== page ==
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The most important thing you’re teaching your child

by Aha Parenting

“Whenever I held my newborn baby in my arms, I used to think that what I said and did to him could have an influence not only on him but on all whom he met, not only for a day or a month or a year, but for all eternity – a very challenging and exciting thought for a mother.”  — Rose Kennedy

Most parents take their job as teachers very seriously. We teach our kids colors. ABCs.  Taking turns. Right from wrong.

But sometimes we don’t even notice a much more important lesson we’re imparting to our children: how to manage their feelings, and therefore their behavior. This is the basis of emotional intelligence (EQ), which will determine their quality of life much more fundamentally than their IQ.

Kids learn how to manage “big feelings” when we:

  1. Stay calm and kind in the face of their upset.
  2. Accept their feelings even while we limit their actions.
  3. Respond to their anger with compassion, so they can show us the tears and fears behind their anger.

Research shows that their brains learn to self soothe through this process. Eventually, they learn to stabilize themselves even in the face of stressful situations and emotions.

That’s the unconditional love that we all know every child needs.

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Why ‘connected parenting’ is the secret to happy families

by GoZen!

connectedYour 4-year-old demands a bowl of ice cream for breakfast. You sense a forthcoming meltdown and quickly evaluate your parenting-style options:

1. Permissive: Say “yes” (then prepare to serve cookies for lunch and cake for dinner).

2. Authoritative: Say “no” directly and firmly (then prepare to stand your ground as there will likely be a protest).

3. Exhausted: Scream “never” (because it’s only 7:15 a.m. and you’re already exhausted).

4. Denial: Pretend none of it is happening and hide in the bathroom for a while. (It is the morning after all; you could conceivably be getting ready.)

5. Connected: Empathize (e.g., “I hear you—yum!”); be playful (e.g., “Why not make it a sundae?”); and then guide your child toward another option (e.g., “How about we save that for the weekend and we eat it together?”)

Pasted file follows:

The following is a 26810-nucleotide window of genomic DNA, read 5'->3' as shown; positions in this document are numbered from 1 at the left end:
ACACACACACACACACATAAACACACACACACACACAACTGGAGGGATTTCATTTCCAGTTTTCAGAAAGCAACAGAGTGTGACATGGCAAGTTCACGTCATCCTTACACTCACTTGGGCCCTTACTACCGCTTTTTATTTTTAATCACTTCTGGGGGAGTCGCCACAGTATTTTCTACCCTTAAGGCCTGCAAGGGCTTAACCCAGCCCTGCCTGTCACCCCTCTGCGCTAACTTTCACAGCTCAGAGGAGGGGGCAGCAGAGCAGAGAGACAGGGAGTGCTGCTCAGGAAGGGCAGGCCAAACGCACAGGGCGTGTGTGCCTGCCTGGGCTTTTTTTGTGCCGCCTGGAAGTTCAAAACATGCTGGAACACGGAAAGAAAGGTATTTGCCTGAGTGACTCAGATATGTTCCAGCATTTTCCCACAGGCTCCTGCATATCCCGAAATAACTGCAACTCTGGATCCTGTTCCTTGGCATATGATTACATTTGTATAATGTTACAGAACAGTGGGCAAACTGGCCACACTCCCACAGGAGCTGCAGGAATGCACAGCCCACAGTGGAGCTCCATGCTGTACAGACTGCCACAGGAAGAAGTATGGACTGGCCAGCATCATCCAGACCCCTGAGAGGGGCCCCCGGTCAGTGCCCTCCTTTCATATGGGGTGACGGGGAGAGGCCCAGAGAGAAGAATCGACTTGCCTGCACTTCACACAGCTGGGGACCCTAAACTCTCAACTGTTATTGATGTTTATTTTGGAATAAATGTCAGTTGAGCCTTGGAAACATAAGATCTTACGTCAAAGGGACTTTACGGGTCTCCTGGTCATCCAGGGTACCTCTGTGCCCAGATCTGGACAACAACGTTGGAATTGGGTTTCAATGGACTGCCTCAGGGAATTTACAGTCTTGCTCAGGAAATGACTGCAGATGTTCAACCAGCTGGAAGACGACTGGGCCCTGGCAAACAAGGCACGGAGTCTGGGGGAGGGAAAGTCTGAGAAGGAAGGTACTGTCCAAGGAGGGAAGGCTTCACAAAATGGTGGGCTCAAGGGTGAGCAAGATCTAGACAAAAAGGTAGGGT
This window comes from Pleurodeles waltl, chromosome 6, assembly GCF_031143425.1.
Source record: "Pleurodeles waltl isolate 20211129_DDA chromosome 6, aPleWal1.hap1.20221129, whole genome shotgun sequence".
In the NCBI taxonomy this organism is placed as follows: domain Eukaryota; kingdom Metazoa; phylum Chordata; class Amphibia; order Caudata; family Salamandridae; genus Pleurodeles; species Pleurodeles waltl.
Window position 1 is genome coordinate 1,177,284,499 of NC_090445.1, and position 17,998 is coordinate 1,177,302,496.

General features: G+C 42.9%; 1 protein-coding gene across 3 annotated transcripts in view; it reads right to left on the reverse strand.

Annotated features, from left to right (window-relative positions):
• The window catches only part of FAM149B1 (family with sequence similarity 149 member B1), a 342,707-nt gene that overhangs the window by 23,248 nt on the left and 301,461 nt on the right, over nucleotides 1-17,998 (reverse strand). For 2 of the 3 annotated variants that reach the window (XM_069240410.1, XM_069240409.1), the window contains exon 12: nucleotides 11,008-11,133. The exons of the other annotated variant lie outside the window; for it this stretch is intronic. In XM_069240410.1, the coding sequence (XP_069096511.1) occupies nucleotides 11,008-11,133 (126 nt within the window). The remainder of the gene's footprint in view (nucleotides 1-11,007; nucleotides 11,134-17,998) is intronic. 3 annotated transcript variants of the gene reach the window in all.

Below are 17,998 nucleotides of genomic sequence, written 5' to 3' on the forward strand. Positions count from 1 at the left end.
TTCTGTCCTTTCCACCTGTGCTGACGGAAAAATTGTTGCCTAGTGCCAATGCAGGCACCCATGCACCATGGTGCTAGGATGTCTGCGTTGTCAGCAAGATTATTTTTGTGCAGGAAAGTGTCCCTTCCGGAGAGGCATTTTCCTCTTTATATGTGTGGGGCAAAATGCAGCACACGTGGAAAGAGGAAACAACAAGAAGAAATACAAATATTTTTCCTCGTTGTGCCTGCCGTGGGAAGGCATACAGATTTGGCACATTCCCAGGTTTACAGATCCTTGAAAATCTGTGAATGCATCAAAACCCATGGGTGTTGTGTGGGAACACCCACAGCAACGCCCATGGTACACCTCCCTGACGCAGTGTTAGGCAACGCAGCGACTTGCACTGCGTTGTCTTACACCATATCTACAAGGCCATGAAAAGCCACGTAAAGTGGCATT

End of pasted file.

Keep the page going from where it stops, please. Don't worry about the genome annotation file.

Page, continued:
Although many of us probably use a mix of the styles above, most may lean in one direction or another. I try to practice as well as advocate for connected parenting, aligned with a conscious, positive and peaceful approach. Yet this approach is not for the faint of heart.

Connected parenting is really just what it sounds like—in every situation, you try to empathically connect with your children and see their perspective before guiding them.

While I firmly believe connected parenting reaps meaningful relationships for both parents and children, I also feel that a vital piece of the discourse is missing. We fail to be open about the amount of energy this parenting style requires.

In fact, of all the parenting examples above, connected parenting requires the most effort in many respects.

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The Train Analogy That Will Completely Change How You See Your Crying Child

by 

My 4-year-old was climbing into bed, his face turned away from me and toward the wall, when he asked the question.

“Where’s Glenn?”

His tone made the question sound like an afterthought, but I know better. Glenn is the opposite of an afterthought; he’s the tiger lovey blanket my son has been carting around with him since he was old enough to maintain a tight grasp. 

My husband offered to head back downstairs to search, and I absently commented that I actually hadn’t seen Glenn around that evening, which was unusual.